What Ungar is suggesting here is that the “campus free speech” crisis is somewhat manufactured. Conservative student groups invite speakers famous for offensive and racially charged speech — all of the above speakers fit that bill — in a deliberate attempt to provoke the campus left. In other words, they’re trolling. When students react by protesting or disrupting the event, the conservatives use it as proof that there’s real intolerance for conservative ideas.
CAN thus opposes providing platforms for fascist speakers on college campuses. We oppose our communities being used as opportunities for fascists to pursue campaigns of self-promotion, terror and silencing dissent. As institutions of higher education, our communities develop cultures of rigorous inquiry and democratic inclusion, so in principle there should be no requirement to welcome those who would use this openness as a platform for their violent exclusions. There is also a special irony in the fact that when fascists do come to campus their astronomical security costs are literally paid for by the communities they make less safe. U.C. Berkeley, for instance, paid $800,000 for security on one Milo Yiannopolous event. Free speech is indeed not free when the powerless always pay the speech-costs of the powerful.
Our position is supported by legal precedent. As legal scholar Dan Siegel has noted, the Supreme Court ruled in 1969 that “there is no free speech right to advocate violence when there is a likelihood that violence will actually occur…. [it] confirmed that while ‘mere advocacy’ cannot be forbidden, ‘incitement to imminent lawless action’ is not protected (Brandenburg v. Ohio).”
There is already abundant and direct evidence that Fascists attempt to use “Free Speech” not to converse and debate, but to harass, intimidate, provoke, and recruit people to their reactionary social program. In a piece that appeared in The Nation, for example, we explained how campus administrators are not letting in “new ideas,” but rather opening their doors to fascist agitators who intend to harm their opponents through doxing, intimidation, online harassment and stalking. CAN seeks to safeguard and guarantee the rights of antifascist student protesters whose online accounts are hacked, or who are recorded in class or at campus protests only to find such videos highly edited and posted online by alt.right groups like Turning Point USA with the purpose of stoking anger, harassment, and violent threats. Fascist “free speech” advocates are trying to shout down those with the courage to protest their social program of violence.The hollowness of fascists’ reliance on “free speech” is apparent in their attempts to silence dissent and prevent CAN and those of similar good will from protecting our communities against their attacks.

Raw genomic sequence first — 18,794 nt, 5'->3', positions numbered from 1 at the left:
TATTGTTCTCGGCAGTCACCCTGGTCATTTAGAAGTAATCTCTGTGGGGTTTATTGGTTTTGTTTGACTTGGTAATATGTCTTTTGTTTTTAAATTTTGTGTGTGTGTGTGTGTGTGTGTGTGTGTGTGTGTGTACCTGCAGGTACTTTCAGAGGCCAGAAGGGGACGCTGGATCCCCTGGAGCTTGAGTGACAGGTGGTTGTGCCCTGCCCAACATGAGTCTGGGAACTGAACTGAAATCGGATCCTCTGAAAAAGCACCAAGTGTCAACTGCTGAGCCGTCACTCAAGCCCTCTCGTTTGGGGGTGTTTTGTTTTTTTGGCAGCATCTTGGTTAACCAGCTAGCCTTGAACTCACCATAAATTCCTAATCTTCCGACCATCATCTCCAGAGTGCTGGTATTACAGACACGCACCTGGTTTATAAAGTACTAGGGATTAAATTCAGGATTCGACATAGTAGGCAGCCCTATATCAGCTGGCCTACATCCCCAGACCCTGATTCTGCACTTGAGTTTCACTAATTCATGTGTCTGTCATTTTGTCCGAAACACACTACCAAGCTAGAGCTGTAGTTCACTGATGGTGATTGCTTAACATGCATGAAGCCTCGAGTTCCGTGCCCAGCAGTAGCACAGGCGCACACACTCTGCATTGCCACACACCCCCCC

Arthur Rosenberg, in 1934, noted that the key element in the rise of fascism in Germany was not mass support, but acceptance of fascist ideology in mainstream society. Today’s adherents of the same murderous, genocidal ideologies that sent the world into war are trying to force their way into our media and educational institutions, and broaden the ‘Overton Window’ of acceptable political discourse to include violent racism and ethnic cleansing – and yet appear at the same time as the legitimate heirs to a democratic society. Only the best students of Joseph Goebbels would be trying to convince society that they are more acceptable than their victims. It is our intent to not let them succeed.
We encourage students and faculty everywhere to join us in our fight. Contact us at [email protected] Also see CAN resources at our website http://campusantifascistnetwork.com